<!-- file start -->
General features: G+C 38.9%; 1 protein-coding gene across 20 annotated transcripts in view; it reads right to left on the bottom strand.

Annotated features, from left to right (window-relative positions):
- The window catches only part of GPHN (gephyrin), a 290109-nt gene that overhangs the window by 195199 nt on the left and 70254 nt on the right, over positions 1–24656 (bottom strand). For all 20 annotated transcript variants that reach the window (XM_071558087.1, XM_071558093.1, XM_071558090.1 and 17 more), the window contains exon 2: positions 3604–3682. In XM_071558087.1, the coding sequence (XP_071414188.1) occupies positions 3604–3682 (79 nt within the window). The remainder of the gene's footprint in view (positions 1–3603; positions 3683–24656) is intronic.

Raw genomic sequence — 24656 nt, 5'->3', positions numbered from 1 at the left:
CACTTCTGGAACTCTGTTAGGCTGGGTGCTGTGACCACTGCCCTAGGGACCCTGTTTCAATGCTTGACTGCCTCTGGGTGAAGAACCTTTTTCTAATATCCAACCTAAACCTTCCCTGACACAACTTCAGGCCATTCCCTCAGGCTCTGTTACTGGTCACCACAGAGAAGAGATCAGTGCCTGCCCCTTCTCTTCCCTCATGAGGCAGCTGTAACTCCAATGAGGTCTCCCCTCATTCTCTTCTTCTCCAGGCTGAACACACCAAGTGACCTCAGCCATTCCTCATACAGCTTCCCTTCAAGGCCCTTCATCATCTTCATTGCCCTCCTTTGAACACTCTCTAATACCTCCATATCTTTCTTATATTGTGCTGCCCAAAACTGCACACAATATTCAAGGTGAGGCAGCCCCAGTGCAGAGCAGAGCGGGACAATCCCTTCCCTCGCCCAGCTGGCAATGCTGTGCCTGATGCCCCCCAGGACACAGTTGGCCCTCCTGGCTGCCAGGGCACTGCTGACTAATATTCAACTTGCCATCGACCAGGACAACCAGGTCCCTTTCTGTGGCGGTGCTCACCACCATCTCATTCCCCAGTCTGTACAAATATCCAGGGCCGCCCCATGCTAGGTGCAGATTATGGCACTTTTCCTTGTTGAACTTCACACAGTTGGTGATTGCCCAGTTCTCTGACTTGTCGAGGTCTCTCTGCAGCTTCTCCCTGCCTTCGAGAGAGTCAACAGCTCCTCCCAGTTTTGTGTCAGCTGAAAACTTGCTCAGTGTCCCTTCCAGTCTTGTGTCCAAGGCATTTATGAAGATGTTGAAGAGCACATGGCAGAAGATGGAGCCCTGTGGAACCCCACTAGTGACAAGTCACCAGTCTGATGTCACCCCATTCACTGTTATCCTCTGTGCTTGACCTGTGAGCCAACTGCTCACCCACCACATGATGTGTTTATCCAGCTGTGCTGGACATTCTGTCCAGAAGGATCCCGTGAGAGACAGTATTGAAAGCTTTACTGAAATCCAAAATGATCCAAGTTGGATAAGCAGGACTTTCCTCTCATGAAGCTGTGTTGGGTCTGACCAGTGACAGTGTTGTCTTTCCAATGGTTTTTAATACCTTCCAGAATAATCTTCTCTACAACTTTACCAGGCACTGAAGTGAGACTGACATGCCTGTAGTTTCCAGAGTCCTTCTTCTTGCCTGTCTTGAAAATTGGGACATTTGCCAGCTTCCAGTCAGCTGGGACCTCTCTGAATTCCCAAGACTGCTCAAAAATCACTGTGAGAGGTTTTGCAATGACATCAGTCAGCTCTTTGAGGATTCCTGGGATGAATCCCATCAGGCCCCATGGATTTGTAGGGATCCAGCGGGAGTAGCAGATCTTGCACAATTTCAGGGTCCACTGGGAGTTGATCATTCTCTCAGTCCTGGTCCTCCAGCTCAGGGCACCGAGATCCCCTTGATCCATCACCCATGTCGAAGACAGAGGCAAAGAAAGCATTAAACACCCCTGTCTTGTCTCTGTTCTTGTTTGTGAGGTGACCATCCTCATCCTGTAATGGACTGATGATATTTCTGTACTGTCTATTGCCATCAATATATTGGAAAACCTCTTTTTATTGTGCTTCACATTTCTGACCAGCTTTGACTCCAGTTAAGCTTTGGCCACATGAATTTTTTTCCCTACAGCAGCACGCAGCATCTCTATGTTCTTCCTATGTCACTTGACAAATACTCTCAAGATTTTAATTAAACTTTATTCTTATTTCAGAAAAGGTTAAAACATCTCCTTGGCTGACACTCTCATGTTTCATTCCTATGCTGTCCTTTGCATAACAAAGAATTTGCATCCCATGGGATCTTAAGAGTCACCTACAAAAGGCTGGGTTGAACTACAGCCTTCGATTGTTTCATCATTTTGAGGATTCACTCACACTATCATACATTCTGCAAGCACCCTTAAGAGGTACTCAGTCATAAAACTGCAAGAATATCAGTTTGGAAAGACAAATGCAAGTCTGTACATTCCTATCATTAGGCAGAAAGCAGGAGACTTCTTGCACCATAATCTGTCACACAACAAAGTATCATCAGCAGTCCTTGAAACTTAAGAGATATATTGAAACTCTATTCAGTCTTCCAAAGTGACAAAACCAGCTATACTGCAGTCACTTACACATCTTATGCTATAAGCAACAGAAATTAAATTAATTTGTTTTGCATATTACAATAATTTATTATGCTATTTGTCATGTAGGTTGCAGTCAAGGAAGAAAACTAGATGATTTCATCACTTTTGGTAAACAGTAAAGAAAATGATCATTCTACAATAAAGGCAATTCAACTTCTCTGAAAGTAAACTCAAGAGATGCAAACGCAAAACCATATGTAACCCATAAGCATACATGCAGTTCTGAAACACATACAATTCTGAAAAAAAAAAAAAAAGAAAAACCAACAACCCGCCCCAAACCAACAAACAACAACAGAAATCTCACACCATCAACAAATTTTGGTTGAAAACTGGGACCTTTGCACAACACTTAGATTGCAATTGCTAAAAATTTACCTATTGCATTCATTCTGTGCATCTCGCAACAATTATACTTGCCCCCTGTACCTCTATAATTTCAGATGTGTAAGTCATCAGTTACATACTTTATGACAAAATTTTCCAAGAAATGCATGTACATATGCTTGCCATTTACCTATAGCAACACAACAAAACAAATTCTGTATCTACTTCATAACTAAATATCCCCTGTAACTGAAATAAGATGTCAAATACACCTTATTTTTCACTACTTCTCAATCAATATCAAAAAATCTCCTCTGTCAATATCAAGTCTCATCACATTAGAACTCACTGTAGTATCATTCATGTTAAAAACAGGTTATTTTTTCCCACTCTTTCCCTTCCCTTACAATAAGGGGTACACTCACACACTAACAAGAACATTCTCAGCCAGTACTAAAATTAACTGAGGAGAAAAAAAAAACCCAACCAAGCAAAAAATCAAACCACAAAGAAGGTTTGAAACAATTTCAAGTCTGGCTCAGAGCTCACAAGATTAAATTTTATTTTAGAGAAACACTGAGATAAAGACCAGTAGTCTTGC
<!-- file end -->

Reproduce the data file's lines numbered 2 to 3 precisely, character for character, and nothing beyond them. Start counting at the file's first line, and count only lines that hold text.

Annotated features, from left to right (window-relative positions):
- The window catches only part of GPHN (gephyrin), a 290109-nt gene that overhangs the window by 195199 nt on the left and 70254 nt on the right, over positions 1–24656 (bottom strand). For all 20 annotated transcript variants that reach the window (XM_071558087.1, XM_071558093.1, XM_071558090.1 and 17 more), the window contains exon 2: positions 3604–3682. In XM_071558087.1, the coding sequence (XP_071414188.1) occupies positions 3604–3682 (79 nt within the window). The remainder of the gene's footprint in view (positions 1–3603; positions 3683–24656) is intronic.